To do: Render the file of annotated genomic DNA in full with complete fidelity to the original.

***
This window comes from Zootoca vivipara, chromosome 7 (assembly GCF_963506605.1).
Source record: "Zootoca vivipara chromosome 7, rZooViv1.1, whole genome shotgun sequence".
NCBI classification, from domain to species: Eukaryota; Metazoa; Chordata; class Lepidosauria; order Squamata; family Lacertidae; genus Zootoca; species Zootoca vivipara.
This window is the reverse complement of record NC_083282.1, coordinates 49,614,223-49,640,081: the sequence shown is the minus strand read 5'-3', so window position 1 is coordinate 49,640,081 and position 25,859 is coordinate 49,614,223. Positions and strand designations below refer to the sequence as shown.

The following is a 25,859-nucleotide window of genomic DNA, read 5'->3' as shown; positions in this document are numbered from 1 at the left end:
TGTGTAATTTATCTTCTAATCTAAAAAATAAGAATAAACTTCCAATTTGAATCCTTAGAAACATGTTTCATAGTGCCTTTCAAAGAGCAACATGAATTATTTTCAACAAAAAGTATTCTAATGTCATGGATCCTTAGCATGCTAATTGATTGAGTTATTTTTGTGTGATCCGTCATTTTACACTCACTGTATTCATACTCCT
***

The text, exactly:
This window comes from Zootoca vivipara, chromosome 7 (assembly GCF_963506605.1).
Source record: "Zootoca vivipara chromosome 7, rZooViv1.1, whole genome shotgun sequence".
NCBI classification, from domain to species: Eukaryota; Metazoa; Chordata; class Lepidosauria; order Squamata; family Lacertidae; genus Zootoca; species Zootoca vivipara.
This window is the reverse complement of record NC_083282.1, coordinates 49,614,223-49,640,081: the sequence shown is the minus strand read 5'-3', so window position 1 is coordinate 49,640,081 and position 25,859 is coordinate 49,614,223. Positions and strand designations below refer to the sequence as shown.

The following is a 25,859-nucleotide window of genomic DNA, read 5'->3' as shown; positions in this document are numbered from 1 at the left end:
TGTGTAATTTATCTTCTAATCTAAAAAATAAGAATAAACTTCCAATTTGAATCCTTAGAAACATGTTTCATAGTGCCTTTCAAAGAGCAACATGAATTATTTTCAACAAAAAGTATTCTAATGTCATGGATCCTTAGCATGCTAATTGATTGAGTTATTTTTGTGTGATCCGTCATTTTACACTCACTGTATTCATACTCCT